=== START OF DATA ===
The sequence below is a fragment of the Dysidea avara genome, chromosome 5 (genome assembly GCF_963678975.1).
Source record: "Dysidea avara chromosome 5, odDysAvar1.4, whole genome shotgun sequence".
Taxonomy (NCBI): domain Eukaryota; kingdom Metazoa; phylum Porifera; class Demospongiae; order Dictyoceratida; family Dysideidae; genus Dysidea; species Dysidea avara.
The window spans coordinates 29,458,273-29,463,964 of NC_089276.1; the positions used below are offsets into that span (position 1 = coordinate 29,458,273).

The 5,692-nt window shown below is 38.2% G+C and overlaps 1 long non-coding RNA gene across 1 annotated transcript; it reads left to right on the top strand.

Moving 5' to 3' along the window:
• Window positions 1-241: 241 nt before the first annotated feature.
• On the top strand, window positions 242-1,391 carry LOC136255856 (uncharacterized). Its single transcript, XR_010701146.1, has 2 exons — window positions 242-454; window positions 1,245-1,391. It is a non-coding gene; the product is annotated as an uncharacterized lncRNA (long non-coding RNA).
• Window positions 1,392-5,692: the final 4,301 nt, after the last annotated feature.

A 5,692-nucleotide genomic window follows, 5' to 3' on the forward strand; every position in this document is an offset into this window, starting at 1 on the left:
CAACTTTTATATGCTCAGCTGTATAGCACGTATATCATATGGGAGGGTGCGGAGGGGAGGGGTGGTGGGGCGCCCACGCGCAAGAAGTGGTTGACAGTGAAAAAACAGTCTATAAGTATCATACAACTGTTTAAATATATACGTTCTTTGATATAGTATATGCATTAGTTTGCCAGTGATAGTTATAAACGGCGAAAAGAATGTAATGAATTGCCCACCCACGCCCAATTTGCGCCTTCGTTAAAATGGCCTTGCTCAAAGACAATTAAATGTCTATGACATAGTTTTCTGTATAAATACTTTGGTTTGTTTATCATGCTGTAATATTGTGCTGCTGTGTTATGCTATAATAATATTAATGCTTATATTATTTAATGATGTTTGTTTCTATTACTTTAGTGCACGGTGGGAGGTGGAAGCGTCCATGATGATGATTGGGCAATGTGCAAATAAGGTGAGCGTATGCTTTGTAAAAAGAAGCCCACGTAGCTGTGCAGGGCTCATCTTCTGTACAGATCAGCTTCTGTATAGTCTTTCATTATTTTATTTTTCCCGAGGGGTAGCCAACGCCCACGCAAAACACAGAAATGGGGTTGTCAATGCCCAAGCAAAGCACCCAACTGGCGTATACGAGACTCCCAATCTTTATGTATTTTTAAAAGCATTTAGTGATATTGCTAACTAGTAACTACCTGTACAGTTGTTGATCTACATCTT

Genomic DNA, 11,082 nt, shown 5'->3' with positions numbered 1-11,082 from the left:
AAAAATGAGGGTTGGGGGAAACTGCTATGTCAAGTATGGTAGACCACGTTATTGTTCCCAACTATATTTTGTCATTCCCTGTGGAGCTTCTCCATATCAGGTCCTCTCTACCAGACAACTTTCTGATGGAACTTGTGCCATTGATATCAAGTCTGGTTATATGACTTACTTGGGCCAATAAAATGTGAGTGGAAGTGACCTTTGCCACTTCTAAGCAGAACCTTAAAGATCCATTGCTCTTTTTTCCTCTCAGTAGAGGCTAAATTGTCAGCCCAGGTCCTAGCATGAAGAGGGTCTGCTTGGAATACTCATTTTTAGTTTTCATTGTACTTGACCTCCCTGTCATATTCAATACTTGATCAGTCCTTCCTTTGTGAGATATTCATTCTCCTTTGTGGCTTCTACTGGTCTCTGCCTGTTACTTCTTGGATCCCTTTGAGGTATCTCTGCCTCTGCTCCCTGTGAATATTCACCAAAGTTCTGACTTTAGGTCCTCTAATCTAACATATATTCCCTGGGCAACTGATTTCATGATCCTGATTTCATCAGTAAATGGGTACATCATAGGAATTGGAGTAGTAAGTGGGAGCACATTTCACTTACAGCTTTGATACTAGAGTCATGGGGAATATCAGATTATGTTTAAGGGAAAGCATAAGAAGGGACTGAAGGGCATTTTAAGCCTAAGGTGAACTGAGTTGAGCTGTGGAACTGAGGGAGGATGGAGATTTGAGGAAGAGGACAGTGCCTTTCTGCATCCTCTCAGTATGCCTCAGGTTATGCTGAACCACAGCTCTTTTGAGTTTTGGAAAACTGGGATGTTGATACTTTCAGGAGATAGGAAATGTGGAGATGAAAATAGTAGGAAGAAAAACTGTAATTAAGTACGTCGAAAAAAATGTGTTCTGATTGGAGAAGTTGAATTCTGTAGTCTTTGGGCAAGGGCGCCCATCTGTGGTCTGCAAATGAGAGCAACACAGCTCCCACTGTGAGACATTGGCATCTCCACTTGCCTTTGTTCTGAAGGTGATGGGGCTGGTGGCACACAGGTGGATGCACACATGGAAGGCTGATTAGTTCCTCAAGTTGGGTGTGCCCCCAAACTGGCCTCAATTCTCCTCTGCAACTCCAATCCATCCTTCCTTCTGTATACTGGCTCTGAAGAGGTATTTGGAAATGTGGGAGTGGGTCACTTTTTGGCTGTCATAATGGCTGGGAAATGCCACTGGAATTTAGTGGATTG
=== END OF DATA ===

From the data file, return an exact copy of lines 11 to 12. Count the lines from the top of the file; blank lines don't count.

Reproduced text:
CAACTTTTATATGCTCAGCTGTATAGCACGTATATCATATGGGAGGGTGCGGAGGGGAGGGGTGGTGGGGCGCCCACGCGCAAGAAGTGGTTGACAGTGAAAAAACAGTCTATAAGTATCATACAACTGTTTAAATATATACGTTCTTTGATATAGTATATGCATTAGTTTGCCAGTGATAGTTATAAACGGCGAAAAGAATGTAATGAATTGCCCACCCACGCCCAATTTGCGCCTTCGTTAAAATGGCCTTGCTCAAAGACAATTAAATGTCTATGACATAGTTTTCTGTATAAATACTTTGGTTTGTTTATCATGCTGTAATATTGTGCTGCTGTGTTATGCTATAATAATATTAATGCTTATATTATTTAATGATGTTTGTTTCTATTACTTTAGTGCACGGTGGGAGGTGGAAGCGTCCATGATGATGATTGGGCAATGTGCAAATAAGGTGAGCGTATGCTTTGTAAAAAGAAGCCCACGTAGCTGTGCAGGGCTCATCTTCTGTACAGATCAGCTTCTGTATAGTCTTTCATTATTTTATTTTTCCCGAGGGGTAGCCAACGCCCACGCAAAACACAGAAATGGGGTTGTCAATGCCCAAGCAAAGCACCCAACTGGCGTATACGAGACTCCCAATCTTTATGTATTTTTAAAAGCATTTAGTGATATTGCTAACTAGTAACTACCTGTACAGTTGTTGATCTACATCTT

Genomic DNA, 11,082 nt, shown 5'->3' with positions numbered 1-11,082 from the left: